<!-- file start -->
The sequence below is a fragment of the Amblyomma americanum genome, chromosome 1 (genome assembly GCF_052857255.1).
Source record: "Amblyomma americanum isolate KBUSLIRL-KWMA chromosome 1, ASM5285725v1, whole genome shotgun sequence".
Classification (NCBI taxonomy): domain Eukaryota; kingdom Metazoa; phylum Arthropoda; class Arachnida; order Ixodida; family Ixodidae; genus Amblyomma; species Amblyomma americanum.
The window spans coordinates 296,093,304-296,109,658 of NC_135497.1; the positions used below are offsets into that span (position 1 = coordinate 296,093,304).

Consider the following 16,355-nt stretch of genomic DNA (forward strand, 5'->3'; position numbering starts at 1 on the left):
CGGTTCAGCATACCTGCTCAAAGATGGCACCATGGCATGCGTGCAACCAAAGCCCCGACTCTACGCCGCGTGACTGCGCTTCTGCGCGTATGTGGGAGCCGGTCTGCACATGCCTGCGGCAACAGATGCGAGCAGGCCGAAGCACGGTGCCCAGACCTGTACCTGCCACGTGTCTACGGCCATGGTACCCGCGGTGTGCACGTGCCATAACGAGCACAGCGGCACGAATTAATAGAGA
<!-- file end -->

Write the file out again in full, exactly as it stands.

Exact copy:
The sequence below is a fragment of the Amblyomma americanum genome, chromosome 1 (genome assembly GCF_052857255.1).
Source record: "Amblyomma americanum isolate KBUSLIRL-KWMA chromosome 1, ASM5285725v1, whole genome shotgun sequence".
Classification (NCBI taxonomy): domain Eukaryota; kingdom Metazoa; phylum Arthropoda; class Arachnida; order Ixodida; family Ixodidae; genus Amblyomma; species Amblyomma americanum.
The window spans coordinates 296,093,304-296,109,658 of NC_135497.1; the positions used below are offsets into that span (position 1 = coordinate 296,093,304).

Consider the following 16,355-nt stretch of genomic DNA (forward strand, 5'->3'; position numbering starts at 1 on the left):
CGGTTCAGCATACCTGCTCAAAGATGGCACCATGGCATGCGTGCAACCAAAGCCCCGACTCTACGCCGCGTGACTGCGCTTCTGCGCGTATGTGGGAGCCGGTCTGCACATGCCTGCGGCAACAGATGCGAGCAGGCCGAAGCACGGTGCCCAGACCTGTACCTGCCACGTGTCTACGGCCATGGTACCCGCGGTGTGCACGTGCCATAACGAGCACAGCGGCACGAATTAATAGAGA